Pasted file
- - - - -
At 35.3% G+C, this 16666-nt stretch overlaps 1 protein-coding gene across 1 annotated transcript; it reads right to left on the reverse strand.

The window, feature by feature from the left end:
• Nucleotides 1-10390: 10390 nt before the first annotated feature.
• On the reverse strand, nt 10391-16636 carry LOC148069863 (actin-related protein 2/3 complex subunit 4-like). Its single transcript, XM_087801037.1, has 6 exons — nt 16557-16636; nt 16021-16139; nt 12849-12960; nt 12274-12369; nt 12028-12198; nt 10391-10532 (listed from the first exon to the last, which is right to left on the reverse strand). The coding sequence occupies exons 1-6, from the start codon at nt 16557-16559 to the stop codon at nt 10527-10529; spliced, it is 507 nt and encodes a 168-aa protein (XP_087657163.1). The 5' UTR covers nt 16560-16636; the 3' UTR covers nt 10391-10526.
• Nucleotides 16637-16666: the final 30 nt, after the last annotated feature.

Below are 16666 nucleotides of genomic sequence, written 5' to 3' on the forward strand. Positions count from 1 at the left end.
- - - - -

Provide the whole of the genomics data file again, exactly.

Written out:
At 35.3% G+C, this 16666-nt stretch overlaps 1 protein-coding gene across 1 annotated transcript; it reads right to left on the reverse strand.

The window, feature by feature from the left end:
• Nucleotides 1-10390: 10390 nt before the first annotated feature.
• On the reverse strand, nt 10391-16636 carry LOC148069863 (actin-related protein 2/3 complex subunit 4-like). Its single transcript, XM_087801037.1, has 6 exons — nt 16557-16636; nt 16021-16139; nt 12849-12960; nt 12274-12369; nt 12028-12198; nt 10391-10532 (listed from the first exon to the last, which is right to left on the reverse strand). The coding sequence occupies exons 1-6, from the start codon at nt 16557-16559 to the stop codon at nt 10527-10529; spliced, it is 507 nt and encodes a 168-aa protein (XP_087657163.1). The 5' UTR covers nt 16560-16636; the 3' UTR covers nt 10391-10526.
• Nucleotides 16637-16666: the final 30 nt, after the last annotated feature.

Below are 16666 nucleotides of genomic sequence, written 5' to 3' on the forward strand. Positions count from 1 at the left end.